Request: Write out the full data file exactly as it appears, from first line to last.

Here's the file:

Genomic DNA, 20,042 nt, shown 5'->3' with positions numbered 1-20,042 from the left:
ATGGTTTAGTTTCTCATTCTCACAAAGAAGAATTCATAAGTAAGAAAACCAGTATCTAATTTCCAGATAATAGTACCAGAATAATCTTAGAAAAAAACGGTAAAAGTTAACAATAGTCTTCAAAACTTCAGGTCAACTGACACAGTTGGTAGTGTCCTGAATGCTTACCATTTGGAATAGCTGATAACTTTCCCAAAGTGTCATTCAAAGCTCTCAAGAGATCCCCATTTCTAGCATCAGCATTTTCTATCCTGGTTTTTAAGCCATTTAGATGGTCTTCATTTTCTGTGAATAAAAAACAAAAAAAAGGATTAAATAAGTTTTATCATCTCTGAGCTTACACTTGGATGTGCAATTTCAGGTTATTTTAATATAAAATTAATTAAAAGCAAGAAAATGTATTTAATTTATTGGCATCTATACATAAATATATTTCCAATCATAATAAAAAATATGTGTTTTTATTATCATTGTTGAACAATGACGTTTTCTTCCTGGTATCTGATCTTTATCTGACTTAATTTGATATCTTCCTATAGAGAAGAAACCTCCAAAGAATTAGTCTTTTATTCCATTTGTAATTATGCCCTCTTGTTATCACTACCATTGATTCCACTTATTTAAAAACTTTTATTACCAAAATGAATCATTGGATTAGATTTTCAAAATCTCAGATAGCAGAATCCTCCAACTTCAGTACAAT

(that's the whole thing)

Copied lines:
Genomic DNA, 20,042 nt, shown 5'->3' with positions numbered 1-20,042 from the left:
ATGGTTTAGTTTCTCATTCTCACAAAGAAGAATTCATAAGTAAGAAAACCAGTATCTAATTTCCAGATAATAGTACCAGAATAATCTTAGAAAAAAACGGTAAAAGTTAACAATAGTCTTCAAAACTTCAGGTCAACTGACACAGTTGGTAGTGTCCTGAATGCTTACCATTTGGAATAGCTGATAACTTTCCCAAAGTGTCATTCAAAGCTCTCAAGAGATCCCCATTTCTAGCATCAGCATTTTCTATCCTGGTTTTTAAGCCATTTAGATGGTCTTCATTTTCTGTGAATAAAAAACAAAAAAAAGGATTAAATAAGTTTTATCATCTCTGAGCTTACACTTGGATGTGCAATTTCAGGTTATTTTAATATAAAATTAATTAAAAGCAAGAAAATGTATTTAATTTATTGGCATCTATACATAAATATATTTCCAATCATAATAAAAAATATGTGTTTTTATTATCATTGTTGAACAATGACGTTTTCTTCCTGGTATCTGATCTTTATCTGACTTAATTTGATATCTTCCTATAGAGAAGAAACCTCCAAAGAATTAGTCTTTTATTCCATTTGTAATTATGCCCTCTTGTTATCACTACCATTGATTCCACTTATTTAAAAACTTTTATTACCAAAATGAATCATTGGATTAGATTTTCAAAATCTCAGATAGCAGAATCCTCCAACTTCAGTACAAT